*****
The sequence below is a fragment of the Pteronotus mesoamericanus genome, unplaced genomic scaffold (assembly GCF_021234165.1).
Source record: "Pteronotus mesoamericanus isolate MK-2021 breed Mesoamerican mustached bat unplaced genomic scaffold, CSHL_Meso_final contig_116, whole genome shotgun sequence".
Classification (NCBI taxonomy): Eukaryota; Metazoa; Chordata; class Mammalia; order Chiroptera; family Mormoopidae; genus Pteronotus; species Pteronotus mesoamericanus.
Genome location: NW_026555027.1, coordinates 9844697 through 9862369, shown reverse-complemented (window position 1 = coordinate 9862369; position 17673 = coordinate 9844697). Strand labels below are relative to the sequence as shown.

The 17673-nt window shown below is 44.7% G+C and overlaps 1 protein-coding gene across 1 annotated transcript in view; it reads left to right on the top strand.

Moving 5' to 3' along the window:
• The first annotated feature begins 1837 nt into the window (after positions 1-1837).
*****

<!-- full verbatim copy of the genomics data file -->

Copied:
The sequence below is a fragment of the Pteronotus mesoamericanus genome, unplaced genomic scaffold (assembly GCF_021234165.1).
Source record: "Pteronotus mesoamericanus isolate MK-2021 breed Mesoamerican mustached bat unplaced genomic scaffold, CSHL_Meso_final contig_116, whole genome shotgun sequence".
Classification (NCBI taxonomy): Eukaryota; Metazoa; Chordata; class Mammalia; order Chiroptera; family Mormoopidae; genus Pteronotus; species Pteronotus mesoamericanus.
Genome location: NW_026555027.1, coordinates 9844697 through 9862369, shown reverse-complemented (window position 1 = coordinate 9862369; position 17673 = coordinate 9844697). Strand labels below are relative to the sequence as shown.

The 17673-nt window shown below is 44.7% G+C and overlaps 1 protein-coding gene across 1 annotated transcript in view; it reads left to right on the top strand.

Moving 5' to 3' along the window:
• The first annotated feature begins 1837 nt into the window (after positions 1-1837).